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The housing market was level in March, with the price of existing homes rising by 0.7 percent from the previous month, according to figures released by the Canadian Real Estate Association (CREA) on Friday.
Year-over-year prices climbed by 8.9 percent, but gains in the pricey Greater Vancouver market helped skew prices higher, the group said.
“A record number of multi-million dollar property sales in Richmond and Vancouver West are pushing up average prices for Greater Vancouver, British Columbia and nationally,” Gregory Klump, CREA’s Chief Economist, said in a statement. “If Vancouver is excluded from the equation, the national average price increase is cut by more than half to 4.3 percent.”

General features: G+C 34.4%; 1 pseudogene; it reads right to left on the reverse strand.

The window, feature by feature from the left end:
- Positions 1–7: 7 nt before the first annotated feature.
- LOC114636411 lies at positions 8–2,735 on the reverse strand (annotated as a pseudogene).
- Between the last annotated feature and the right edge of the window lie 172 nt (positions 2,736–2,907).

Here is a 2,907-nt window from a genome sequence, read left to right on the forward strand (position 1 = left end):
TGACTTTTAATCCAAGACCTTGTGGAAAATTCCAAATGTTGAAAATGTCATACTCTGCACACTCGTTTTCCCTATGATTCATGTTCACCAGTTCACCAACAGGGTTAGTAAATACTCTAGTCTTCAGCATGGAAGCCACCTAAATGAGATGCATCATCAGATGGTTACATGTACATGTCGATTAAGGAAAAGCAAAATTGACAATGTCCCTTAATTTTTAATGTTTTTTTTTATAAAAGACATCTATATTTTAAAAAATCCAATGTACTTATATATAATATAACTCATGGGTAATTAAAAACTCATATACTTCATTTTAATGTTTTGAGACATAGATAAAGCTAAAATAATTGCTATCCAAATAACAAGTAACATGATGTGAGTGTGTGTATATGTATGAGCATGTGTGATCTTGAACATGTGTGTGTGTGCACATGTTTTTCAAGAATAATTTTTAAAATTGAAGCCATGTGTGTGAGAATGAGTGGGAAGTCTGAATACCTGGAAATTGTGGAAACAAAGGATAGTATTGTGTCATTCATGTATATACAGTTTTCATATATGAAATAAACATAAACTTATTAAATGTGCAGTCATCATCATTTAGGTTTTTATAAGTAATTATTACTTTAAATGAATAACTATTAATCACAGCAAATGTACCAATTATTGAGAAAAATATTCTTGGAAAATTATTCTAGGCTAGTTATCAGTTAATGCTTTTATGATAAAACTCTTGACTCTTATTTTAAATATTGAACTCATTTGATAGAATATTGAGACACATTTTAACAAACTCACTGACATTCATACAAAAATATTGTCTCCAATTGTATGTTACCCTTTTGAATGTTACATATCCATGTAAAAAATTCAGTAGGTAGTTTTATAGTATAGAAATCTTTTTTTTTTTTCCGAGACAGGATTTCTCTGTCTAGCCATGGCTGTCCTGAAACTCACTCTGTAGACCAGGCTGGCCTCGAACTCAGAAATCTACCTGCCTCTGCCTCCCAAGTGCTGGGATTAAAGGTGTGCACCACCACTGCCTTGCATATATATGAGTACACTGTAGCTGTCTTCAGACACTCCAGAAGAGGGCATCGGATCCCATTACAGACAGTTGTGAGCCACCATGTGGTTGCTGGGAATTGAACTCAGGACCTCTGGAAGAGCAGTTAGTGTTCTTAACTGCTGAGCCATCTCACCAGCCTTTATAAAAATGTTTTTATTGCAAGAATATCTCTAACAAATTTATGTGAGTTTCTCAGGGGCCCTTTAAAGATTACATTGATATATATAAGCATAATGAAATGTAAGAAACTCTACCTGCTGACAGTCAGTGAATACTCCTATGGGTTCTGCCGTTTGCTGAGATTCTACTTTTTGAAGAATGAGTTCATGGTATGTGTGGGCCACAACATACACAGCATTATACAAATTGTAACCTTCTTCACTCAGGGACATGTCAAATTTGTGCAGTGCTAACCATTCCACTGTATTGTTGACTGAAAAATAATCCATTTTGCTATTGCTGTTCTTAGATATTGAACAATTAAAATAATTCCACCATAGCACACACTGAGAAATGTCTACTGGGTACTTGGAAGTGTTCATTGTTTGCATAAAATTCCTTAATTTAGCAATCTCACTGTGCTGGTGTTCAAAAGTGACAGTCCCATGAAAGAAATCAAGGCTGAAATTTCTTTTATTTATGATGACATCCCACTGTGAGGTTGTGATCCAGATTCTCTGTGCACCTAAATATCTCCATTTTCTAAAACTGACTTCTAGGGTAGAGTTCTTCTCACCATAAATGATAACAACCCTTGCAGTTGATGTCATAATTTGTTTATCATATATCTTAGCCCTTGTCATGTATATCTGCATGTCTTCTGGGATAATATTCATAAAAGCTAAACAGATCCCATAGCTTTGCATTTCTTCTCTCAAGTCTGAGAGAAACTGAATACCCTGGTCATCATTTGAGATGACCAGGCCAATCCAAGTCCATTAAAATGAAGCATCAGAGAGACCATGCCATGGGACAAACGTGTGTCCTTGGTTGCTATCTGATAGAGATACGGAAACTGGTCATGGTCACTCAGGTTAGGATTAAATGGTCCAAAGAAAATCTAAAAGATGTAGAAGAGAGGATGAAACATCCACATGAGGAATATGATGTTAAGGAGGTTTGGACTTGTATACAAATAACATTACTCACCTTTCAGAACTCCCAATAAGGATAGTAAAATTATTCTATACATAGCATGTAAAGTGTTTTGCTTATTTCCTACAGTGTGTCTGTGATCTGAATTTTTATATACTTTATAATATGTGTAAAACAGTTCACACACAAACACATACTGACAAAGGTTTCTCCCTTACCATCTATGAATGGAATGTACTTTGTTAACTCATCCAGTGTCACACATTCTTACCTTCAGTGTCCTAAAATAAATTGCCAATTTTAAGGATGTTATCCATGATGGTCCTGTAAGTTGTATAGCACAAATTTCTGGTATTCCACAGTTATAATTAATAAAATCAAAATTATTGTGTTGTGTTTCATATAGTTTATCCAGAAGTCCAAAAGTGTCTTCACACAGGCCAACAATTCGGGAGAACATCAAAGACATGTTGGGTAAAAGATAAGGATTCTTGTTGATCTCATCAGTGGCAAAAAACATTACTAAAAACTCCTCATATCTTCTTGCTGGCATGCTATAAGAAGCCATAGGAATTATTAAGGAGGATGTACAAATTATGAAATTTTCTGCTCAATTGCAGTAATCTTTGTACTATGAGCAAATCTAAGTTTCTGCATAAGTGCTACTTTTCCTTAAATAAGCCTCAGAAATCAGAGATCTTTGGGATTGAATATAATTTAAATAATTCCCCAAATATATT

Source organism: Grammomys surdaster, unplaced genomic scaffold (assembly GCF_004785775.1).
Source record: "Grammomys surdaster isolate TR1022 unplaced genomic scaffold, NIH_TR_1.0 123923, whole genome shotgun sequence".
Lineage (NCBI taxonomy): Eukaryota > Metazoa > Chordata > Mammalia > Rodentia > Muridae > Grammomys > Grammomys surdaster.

The average price of existing homes was $371,286, up from $341,081 from a year earlier.
CREA said new mortgage regulations, brought in to try to cool the market and prevent a property bubble, may have caused some sales in more expensive housing markets to be pulled forward.
Other potential hurdles for the housing market in coming months include a recent rise in mortgage rates, triggered by higher bond yields, and the likelihood the Bank of Canada will resume its rate hike campaign this year.
Douglas Porter, an economist with BMO Capital markets, said in a research note that leaving Vancouver aside—“the city with tiger blood”—Canada’s housing market is headed for a soft landing.
Separately, Statistics Canada said on Friday that investment in nonresidential building construction in the first quarter of 2011 increased by 1.3 percent from the previous quarter, the fifth consecutive advance.
Other data showed foreign direct investment in Canada rose by 2.6 percent to $561.6 billion in 2010 from 2009, largely due to greater interest from the United States.
With files from Reuters